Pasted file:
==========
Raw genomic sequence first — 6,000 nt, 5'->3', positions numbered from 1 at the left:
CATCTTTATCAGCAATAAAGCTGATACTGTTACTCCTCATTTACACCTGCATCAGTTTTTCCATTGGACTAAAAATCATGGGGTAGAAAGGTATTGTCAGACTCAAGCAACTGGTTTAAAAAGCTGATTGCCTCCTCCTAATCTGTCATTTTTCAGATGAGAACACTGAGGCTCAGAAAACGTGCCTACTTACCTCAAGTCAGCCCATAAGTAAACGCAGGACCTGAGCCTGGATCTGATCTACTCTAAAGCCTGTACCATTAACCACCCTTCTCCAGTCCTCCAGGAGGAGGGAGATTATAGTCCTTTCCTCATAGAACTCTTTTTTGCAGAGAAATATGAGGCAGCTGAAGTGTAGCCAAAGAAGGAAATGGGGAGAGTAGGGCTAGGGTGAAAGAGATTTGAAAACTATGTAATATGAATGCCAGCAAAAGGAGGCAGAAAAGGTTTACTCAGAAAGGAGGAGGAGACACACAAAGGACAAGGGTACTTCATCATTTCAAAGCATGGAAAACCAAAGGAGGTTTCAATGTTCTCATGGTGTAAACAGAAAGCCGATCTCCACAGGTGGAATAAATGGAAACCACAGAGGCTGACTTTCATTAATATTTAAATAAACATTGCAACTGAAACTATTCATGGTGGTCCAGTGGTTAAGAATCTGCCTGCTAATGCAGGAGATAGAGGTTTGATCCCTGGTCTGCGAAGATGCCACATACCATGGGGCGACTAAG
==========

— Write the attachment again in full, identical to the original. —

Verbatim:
Raw genomic sequence first — 6,000 nt, 5'->3', positions numbered from 1 at the left:
CATCTTTATCAGCAATAAAGCTGATACTGTTACTCCTCATTTACACCTGCATCAGTTTTTCCATTGGACTAAAAATCATGGGGTAGAAAGGTATTGTCAGACTCAAGCAACTGGTTTAAAAAGCTGATTGCCTCCTCCTAATCTGTCATTTTTCAGATGAGAACACTGAGGCTCAGAAAACGTGCCTACTTACCTCAAGTCAGCCCATAAGTAAACGCAGGACCTGAGCCTGGATCTGATCTACTCTAAAGCCTGTACCATTAACCACCCTTCTCCAGTCCTCCAGGAGGAGGGAGATTATAGTCCTTTCCTCATAGAACTCTTTTTTGCAGAGAAATATGAGGCAGCTGAAGTGTAGCCAAAGAAGGAAATGGGGAGAGTAGGGCTAGGGTGAAAGAGATTTGAAAACTATGTAATATGAATGCCAGCAAAAGGAGGCAGAAAAGGTTTACTCAGAAAGGAGGAGGAGACACACAAAGGACAAGGGTACTTCATCATTTCAAAGCATGGAAAACCAAAGGAGGTTTCAATGTTCTCATGGTGTAAACAGAAAGCCGATCTCCACAGGTGGAATAAATGGAAACCACAGAGGCTGACTTTCATTAATATTTAAATAAACATTGCAACTGAAACTATTCATGGTGGTCCAGTGGTTAAGAATCTGCCTGCTAATGCAGGAGATAGAGGTTTGATCCCTGGTCTGCGAAGATGCCACATACCATGGGGCGACTAAG